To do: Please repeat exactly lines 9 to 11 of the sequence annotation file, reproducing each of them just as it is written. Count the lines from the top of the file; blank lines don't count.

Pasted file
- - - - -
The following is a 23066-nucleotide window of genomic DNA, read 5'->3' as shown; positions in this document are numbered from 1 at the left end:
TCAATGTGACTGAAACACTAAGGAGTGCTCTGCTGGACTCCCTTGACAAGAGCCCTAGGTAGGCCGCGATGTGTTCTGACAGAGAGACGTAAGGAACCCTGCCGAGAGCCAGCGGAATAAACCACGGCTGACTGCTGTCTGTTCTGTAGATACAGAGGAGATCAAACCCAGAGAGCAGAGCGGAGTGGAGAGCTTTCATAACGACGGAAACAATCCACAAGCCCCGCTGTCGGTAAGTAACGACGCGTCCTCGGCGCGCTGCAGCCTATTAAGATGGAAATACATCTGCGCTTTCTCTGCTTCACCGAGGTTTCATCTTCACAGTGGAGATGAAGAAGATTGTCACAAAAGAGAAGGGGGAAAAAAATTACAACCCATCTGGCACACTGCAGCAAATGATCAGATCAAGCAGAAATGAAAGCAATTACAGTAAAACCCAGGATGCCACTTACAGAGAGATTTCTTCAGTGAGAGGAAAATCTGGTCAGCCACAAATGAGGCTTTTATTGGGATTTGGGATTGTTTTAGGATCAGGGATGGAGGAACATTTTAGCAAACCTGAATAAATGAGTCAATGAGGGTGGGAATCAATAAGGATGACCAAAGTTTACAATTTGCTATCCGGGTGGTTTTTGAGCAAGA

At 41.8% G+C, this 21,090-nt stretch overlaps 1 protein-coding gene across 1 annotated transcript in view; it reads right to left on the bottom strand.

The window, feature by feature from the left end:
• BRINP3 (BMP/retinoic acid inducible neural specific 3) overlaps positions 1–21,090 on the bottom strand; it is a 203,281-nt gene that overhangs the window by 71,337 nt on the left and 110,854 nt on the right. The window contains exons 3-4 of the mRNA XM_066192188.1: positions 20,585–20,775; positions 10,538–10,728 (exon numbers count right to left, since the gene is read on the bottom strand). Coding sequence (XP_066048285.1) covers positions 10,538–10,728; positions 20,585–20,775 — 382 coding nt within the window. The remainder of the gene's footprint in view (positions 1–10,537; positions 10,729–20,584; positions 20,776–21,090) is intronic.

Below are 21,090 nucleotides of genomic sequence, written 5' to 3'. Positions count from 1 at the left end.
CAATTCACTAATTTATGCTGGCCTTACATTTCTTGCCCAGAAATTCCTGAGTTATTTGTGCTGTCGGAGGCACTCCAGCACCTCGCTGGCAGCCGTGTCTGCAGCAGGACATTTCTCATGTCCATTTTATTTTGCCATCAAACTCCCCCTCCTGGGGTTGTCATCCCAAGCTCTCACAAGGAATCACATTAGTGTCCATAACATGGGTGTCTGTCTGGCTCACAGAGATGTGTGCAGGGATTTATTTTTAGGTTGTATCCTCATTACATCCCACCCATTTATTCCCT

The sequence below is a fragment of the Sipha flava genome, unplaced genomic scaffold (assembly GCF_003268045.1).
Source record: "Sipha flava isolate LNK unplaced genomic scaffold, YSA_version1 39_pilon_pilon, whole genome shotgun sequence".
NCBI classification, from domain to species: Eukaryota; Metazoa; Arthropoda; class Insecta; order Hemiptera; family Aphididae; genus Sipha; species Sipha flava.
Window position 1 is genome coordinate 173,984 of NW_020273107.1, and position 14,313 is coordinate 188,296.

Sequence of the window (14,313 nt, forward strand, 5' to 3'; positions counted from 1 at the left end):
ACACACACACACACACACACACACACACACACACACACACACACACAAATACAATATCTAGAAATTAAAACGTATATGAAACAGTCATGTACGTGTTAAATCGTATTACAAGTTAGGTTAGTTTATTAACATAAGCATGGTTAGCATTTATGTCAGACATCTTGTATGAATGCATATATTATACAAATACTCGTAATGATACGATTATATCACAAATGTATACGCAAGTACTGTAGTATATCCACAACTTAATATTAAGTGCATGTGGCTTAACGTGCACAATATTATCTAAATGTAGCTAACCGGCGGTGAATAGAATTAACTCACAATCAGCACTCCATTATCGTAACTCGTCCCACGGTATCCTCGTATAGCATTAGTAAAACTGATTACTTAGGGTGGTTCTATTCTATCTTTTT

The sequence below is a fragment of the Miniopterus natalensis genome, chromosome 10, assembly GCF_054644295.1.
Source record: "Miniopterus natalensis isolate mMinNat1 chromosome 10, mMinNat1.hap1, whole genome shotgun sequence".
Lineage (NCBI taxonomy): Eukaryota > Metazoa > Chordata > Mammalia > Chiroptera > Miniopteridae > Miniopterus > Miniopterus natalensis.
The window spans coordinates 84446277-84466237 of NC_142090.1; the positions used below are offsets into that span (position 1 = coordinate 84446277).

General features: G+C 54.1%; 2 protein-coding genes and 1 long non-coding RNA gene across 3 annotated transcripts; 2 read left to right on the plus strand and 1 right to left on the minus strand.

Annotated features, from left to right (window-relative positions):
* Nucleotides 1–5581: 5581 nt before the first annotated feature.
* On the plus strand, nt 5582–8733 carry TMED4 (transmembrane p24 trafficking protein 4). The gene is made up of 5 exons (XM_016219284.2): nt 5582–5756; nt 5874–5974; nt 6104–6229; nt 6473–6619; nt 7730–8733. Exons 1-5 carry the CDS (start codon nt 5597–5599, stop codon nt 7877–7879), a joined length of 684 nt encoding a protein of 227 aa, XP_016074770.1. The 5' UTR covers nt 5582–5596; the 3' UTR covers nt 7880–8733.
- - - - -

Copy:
Source record: "Sipha flava isolate LNK unplaced genomic scaffold, YSA_version1 39_pilon_pilon, whole genome shotgun sequence".
NCBI classification, from domain to species: Eukaryota; Metazoa; Arthropoda; class Insecta; order Hemiptera; family Aphididae; genus Sipha; species Sipha flava.
Window position 1 is genome coordinate 173,984 of NW_020273107.1, and position 14,313 is coordinate 188,296.